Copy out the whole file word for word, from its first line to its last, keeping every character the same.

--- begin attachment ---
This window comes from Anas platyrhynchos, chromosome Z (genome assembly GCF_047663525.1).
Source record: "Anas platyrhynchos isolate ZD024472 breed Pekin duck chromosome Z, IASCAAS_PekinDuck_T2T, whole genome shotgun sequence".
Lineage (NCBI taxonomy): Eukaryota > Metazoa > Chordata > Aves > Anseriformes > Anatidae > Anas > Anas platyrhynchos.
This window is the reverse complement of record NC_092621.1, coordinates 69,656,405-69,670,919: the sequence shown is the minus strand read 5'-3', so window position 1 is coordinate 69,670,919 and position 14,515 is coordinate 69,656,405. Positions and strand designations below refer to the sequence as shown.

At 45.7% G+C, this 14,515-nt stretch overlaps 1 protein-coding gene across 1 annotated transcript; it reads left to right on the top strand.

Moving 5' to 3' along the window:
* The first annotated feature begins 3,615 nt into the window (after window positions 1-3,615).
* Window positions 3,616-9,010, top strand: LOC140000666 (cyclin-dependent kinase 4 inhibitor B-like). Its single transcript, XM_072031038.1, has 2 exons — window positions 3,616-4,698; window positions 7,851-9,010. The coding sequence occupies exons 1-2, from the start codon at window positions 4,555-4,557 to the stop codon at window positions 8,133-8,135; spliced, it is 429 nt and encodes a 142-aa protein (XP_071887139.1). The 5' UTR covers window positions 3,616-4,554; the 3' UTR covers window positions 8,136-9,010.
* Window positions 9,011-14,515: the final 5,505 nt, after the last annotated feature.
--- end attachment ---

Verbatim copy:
This window comes from Anas platyrhynchos, chromosome Z (genome assembly GCF_047663525.1).
Source record: "Anas platyrhynchos isolate ZD024472 breed Pekin duck chromosome Z, IASCAAS_PekinDuck_T2T, whole genome shotgun sequence".
Lineage (NCBI taxonomy): Eukaryota > Metazoa > Chordata > Aves > Anseriformes > Anatidae > Anas > Anas platyrhynchos.
This window is the reverse complement of record NC_092621.1, coordinates 69,656,405-69,670,919: the sequence shown is the minus strand read 5'-3', so window position 1 is coordinate 69,670,919 and position 14,515 is coordinate 69,656,405. Positions and strand designations below refer to the sequence as shown.

At 45.7% G+C, this 14,515-nt stretch overlaps 1 protein-coding gene across 1 annotated transcript; it reads left to right on the top strand.

Moving 5' to 3' along the window:
* The first annotated feature begins 3,615 nt into the window (after window positions 1-3,615).
* Window positions 3,616-9,010, top strand: LOC140000666 (cyclin-dependent kinase 4 inhibitor B-like). Its single transcript, XM_072031038.1, has 2 exons — window positions 3,616-4,698; window positions 7,851-9,010. The coding sequence occupies exons 1-2, from the start codon at window positions 4,555-4,557 to the stop codon at window positions 8,133-8,135; spliced, it is 429 nt and encodes a 142-aa protein (XP_071887139.1). The 5' UTR covers window positions 3,616-4,554; the 3' UTR covers window positions 8,136-9,010.
* Window positions 9,011-14,515: the final 5,505 nt, after the last annotated feature.